Welcome back math geeks! I want to share with you a video that shows the raw power of using Clothesline Math in your classroom to promote student to student discourse. I share this video because I want you to see how clothesline activities generate student to student discourse and promote student thinking and math development. And I want you to feel empowered to use this tool in your classroom. And I invite you to share what you learn in your elementary, middle, or high school classrooms.
Clothesline Math and Student Discourse
I conducted a lesson study with some 3rd grade teachers in Northern California recently. We introduced the idea of using a clothesline as a concrete manipulative for number lines and invited students to practice placing and spacing numbers at their appropriate locations.
In the video below, students were working on placing 1/2, 1, and 2 on the clothesline using 0 and 3 as the anchor numbers. This was the first lesson that these students were asked to plot fractions on the number line.
I’ll let the students to speak for themselves.
As you watch, what sense-making is evident in their discourse with each other? How are they helping each other? What questions are they asking each other? What statements are they making? What do they do when the get stuck? What do they do when we don’t immediately dive in to save them? Which math practices are they embodying? What other interesting evidence do you notice? And what are you left wondering?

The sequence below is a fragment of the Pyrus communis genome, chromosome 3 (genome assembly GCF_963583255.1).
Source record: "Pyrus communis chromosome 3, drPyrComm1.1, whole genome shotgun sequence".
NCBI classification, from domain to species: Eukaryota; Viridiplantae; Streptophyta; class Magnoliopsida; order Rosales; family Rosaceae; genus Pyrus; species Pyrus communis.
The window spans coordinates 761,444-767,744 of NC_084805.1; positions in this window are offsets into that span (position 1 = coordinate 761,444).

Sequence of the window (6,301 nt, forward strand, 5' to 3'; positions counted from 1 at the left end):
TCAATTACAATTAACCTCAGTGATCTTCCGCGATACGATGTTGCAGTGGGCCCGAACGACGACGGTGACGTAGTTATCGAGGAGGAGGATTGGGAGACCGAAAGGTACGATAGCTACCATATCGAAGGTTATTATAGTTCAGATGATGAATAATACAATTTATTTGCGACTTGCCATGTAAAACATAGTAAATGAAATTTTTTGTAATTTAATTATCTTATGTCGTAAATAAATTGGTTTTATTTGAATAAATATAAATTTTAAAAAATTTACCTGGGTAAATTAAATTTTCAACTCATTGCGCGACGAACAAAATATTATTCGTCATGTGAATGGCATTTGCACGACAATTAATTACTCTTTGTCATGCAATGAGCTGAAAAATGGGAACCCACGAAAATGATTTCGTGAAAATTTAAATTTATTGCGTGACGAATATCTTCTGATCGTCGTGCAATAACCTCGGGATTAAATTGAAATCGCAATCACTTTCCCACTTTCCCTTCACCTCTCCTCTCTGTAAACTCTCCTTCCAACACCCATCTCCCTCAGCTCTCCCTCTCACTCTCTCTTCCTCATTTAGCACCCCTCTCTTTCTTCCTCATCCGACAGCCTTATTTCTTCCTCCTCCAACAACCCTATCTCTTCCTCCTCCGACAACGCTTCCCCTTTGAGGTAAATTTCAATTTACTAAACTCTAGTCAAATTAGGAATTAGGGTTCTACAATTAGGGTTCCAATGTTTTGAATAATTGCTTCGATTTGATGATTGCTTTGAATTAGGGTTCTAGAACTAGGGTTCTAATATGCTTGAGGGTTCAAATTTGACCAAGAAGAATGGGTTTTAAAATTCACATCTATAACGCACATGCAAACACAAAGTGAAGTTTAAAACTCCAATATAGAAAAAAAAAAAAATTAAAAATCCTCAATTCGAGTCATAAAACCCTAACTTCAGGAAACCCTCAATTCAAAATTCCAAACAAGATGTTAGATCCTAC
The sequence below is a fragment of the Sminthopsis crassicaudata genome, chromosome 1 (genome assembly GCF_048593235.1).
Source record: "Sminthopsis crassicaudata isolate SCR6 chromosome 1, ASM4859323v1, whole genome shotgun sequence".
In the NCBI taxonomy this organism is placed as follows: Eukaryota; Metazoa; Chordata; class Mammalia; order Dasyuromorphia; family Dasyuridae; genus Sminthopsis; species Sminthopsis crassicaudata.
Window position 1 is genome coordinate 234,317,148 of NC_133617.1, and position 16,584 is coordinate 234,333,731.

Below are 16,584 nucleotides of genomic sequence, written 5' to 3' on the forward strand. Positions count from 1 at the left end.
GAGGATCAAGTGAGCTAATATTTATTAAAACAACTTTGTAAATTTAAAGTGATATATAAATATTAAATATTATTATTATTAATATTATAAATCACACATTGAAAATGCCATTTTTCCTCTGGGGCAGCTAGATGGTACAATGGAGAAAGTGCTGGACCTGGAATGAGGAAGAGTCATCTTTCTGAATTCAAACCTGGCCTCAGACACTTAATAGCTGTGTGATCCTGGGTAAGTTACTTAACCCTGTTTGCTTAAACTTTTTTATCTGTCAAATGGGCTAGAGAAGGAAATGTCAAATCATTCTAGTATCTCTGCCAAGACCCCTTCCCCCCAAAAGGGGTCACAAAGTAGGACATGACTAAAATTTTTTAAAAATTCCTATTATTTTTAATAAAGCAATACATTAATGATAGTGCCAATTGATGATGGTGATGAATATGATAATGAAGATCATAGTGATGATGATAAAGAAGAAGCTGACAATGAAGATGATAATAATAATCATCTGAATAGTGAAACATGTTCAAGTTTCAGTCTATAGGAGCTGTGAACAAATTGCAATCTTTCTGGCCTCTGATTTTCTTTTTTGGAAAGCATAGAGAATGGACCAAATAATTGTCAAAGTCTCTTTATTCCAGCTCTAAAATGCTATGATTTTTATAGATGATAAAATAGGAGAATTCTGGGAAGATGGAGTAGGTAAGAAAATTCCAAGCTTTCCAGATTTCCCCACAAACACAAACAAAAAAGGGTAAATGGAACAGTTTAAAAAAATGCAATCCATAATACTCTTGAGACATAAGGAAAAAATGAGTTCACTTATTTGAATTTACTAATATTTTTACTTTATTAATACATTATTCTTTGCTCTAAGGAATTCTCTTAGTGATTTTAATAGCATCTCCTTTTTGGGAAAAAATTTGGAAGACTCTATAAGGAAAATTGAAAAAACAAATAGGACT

(Quick note: there’s a crossfade in the middle of the clip that cuts out about 7 seconds of real time. I had stopped filming because I thought the students were done, but as you’ll see, I was clearly mistaken. And I started filming again, thankfully!)
So, how can you use Clotheslines in your classroom? What skills or concepts can be practiced or explored? Need some ideas or support? Post a comment! I’d love to hear from you.
Interested in More?
You can find out more about my Clothesline Math activities here. And you can dive deeper by visiting the Clothesline Math website and learning more about the fine work of Chris Shore, Andrew Stadel, and Dan Luevanos.
(And a special thanks to the fine teachers I worked with during this lesson study. Thank you!)